- Category: GENERAL
- Published on Saturday, 04 August 2012 17:40
- Written by Admin
Lagos, Kaduna, Cross River, Ogun and Oyo occupied the top position on the list of external debts incurred by state governments as of June 30, 2012. According to states and Federal Government’s external debt stock obtained by SATURDAY PUNCH from the Debt Management Office, Borno, Delta, Plateau, Taraba and Anambra
states had the lowest external debts.
Lagos topped the list of external debtors with $517,677,672 as of June 30, 2012.
The foreign debt increased by 5.25 per cent from $491,847.295 in December, 2011.
However, while other four states depend on federal allocations, Lagos generates a huge internal revenue, which was about N23bn monthly in the first quarter of the year.
Next to Lagos is Kaduna with $197,155.525 foreign debt as against $182,261,250 in December 2011.
Cross River has $109,351,503 external debt. As of December, the state’s external debt was $107,532,721.
Ogun State is the fourth most indebted state with $96,285.547 as of June 30, 2012. Its external debt increased by 1.8 per cent from $94,575,129.
Oyo’s external debt (the fifth) was $78,878,401 as of June 30, 2012, as against $78,085,379 in December 2011.
SATURDAY PUNCH investigations showed that the present administrations in Ogun and Oyo inherited the foreign debts from their predecessors.
States, whose external debts are low, include Borno ($12,726,028); Delta ($15,785,110); Plateau ($20,190,627); Taraba ($20,681,527) and Anambra ($25,370,842).
At the zonal level, South-West leads the external debtors with $840,913,596, followed by the North-West, $473,305,365; South-South, $289,952,619; North-Central, $189,192,241 and North-East, $186,303, 921.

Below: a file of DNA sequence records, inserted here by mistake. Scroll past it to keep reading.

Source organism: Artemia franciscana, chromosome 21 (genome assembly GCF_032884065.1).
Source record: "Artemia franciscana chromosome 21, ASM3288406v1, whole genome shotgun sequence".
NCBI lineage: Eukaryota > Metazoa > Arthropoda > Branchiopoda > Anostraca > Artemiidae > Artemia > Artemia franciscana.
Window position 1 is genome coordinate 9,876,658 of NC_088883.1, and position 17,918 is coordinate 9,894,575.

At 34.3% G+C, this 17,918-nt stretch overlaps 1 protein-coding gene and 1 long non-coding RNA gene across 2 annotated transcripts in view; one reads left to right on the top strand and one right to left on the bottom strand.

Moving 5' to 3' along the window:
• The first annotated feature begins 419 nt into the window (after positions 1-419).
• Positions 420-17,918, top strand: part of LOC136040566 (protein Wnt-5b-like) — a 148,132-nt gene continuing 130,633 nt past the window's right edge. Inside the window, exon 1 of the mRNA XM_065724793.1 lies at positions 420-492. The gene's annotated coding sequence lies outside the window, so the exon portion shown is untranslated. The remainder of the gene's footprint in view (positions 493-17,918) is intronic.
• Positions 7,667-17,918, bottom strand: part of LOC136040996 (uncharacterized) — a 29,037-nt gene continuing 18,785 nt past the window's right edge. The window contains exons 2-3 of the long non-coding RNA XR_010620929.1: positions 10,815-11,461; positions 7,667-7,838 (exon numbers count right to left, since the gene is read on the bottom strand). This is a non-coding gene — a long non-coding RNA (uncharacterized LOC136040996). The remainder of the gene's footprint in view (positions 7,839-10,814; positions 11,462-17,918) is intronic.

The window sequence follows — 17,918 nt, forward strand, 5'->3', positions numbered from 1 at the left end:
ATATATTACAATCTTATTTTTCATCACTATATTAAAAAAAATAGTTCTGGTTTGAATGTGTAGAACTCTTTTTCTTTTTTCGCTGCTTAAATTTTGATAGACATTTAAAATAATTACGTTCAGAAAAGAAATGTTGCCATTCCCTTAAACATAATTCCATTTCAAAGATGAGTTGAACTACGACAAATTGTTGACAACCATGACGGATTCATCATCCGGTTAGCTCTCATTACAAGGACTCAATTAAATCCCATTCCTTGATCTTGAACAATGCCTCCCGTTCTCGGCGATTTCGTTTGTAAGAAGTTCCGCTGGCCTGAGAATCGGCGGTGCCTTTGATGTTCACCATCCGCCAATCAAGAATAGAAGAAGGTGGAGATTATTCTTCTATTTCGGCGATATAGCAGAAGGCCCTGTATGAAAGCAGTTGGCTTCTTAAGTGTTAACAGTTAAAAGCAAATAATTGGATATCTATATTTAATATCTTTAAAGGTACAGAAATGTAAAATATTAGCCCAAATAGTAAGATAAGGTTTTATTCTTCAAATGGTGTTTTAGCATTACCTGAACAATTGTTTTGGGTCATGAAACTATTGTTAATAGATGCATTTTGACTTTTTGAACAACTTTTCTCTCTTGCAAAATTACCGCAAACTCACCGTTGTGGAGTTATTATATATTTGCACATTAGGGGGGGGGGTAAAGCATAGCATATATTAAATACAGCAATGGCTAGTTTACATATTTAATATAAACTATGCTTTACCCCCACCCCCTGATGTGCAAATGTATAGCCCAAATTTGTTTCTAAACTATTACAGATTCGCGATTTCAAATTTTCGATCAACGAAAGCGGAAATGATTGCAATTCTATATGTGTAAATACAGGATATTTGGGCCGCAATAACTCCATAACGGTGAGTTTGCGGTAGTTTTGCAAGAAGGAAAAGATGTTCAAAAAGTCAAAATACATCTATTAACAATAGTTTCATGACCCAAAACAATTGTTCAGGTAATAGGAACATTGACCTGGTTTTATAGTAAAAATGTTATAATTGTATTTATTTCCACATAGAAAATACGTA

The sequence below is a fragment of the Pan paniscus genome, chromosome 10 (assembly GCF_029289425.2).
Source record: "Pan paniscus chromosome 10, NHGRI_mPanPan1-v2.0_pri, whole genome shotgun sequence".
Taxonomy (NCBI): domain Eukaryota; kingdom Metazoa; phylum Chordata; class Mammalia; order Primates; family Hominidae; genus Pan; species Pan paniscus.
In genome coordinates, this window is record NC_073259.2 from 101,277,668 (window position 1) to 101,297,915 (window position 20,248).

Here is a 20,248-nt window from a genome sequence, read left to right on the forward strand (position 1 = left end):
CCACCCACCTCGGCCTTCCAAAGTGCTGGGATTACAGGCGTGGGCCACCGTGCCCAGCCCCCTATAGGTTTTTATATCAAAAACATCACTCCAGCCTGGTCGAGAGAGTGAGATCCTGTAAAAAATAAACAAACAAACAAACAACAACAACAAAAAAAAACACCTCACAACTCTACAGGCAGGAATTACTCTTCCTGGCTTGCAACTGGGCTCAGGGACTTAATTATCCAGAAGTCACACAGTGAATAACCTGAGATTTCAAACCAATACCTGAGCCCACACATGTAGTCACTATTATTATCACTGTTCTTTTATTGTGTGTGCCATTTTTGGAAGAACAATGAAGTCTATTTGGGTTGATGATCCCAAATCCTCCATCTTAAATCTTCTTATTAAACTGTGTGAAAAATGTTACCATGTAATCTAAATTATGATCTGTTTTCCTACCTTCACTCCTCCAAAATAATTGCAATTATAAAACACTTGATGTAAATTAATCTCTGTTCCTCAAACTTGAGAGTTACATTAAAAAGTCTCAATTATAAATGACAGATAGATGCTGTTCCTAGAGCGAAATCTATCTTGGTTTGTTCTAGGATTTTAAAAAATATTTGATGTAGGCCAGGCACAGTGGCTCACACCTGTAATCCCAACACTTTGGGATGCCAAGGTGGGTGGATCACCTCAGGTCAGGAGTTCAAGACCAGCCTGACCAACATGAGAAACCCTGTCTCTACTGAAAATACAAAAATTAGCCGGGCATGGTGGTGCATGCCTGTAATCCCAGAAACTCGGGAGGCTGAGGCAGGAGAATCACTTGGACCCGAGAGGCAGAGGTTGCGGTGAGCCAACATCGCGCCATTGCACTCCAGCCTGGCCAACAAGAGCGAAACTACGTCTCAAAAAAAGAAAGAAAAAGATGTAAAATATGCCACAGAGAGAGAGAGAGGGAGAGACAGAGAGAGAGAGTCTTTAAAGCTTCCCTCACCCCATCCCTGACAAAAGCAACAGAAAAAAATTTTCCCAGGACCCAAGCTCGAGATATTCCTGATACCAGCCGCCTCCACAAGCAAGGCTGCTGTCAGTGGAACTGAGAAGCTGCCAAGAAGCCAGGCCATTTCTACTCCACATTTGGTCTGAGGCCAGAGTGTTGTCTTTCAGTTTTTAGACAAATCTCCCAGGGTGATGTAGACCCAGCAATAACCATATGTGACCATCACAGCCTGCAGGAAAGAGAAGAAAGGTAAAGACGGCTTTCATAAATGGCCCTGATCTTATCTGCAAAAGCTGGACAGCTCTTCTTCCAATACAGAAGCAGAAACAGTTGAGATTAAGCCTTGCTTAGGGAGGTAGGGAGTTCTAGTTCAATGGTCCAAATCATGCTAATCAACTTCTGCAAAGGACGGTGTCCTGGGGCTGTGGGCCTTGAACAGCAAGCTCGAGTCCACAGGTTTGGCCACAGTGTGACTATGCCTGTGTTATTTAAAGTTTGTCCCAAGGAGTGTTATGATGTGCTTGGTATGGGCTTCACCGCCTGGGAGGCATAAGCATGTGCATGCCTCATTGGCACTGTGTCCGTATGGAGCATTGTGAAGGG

Checks at the Federal Ministry of Finance indicated that Lagos got N9.34bn as federal allocation in June; while Kaduna received N4.71bn; Ogun, N3.67bn; Cross River, N3.93bn; and Oyo, N4.40bn.
The federal allocations in June for the least indebted states were: Borno, N4.39bn; Delta, N14.22bn; Taraba, N3.64bn and Anambra, N3.80bn.
Most states, except Lagos, which rakes in an average of N23bn monthly as internally generated revenue, rely on federal allocations.
Lagos State Governor, Babatunde Fashola, had at the annual public lecture of the Institute of Chartered Accountants of Nigeria, in Lagos in June, stated that the state’s monthly IGR was N23bn.
Fashola, who was represented by Lateef Abari, Permanent Secretary, Public Service Office, IGR of the state, said the amount rose from a paltry N600m monthly in 1999 to its current N23bn.
External debts of other states, apart from the 10 mentioned above are: Abia, $32,675,171; Adamawa, $29,183,118; Akwa Ibom, $61,198,851; Bauchi, $63,029,387; Bayelsa, $27,897,951; Benue, $26,501,393 and Ebonyi $41,060,946.
Edo State’s foreign debt is $41,408,440; Ekiti, $34,071,754; Enugu, $47, 788,769; Gombe, $29,572,867; Imo, $50,573,894; Jigawa, $28,720,760; Kano, $59,400,227; Katsina, $74,147,092 and Kebbi, $47,132,689.
Kogi State is owing $33,976,282; Kwara, $43,798,143; Nasarawa, $36, 547,616; Niger, $28,178,180; Ondo, $52,255,534; Osun, $61,744,688; Rivers, $34,301,764; and Sokoto, $40,419,413.
Others are Yobe State, $31,111,004; Zamfara, $26,329,259 and the Federal Capital Territory, $37,671,245.
When contacted, most state governments declined to give their domestic debts, which, SATURDAY PUNCH gathered, were on the high side.
Some, however, explained their external debts, while others said that there was no cause for alarm over their high indebtedness.
In Lagos, the Commissioner for Finance, Mr. Adetokunbo Abiru, said the state was credit worthy.
He said, “Our financial environment combines credit worthiness with probity, accountability and transparency in all facets of our financial transaction.”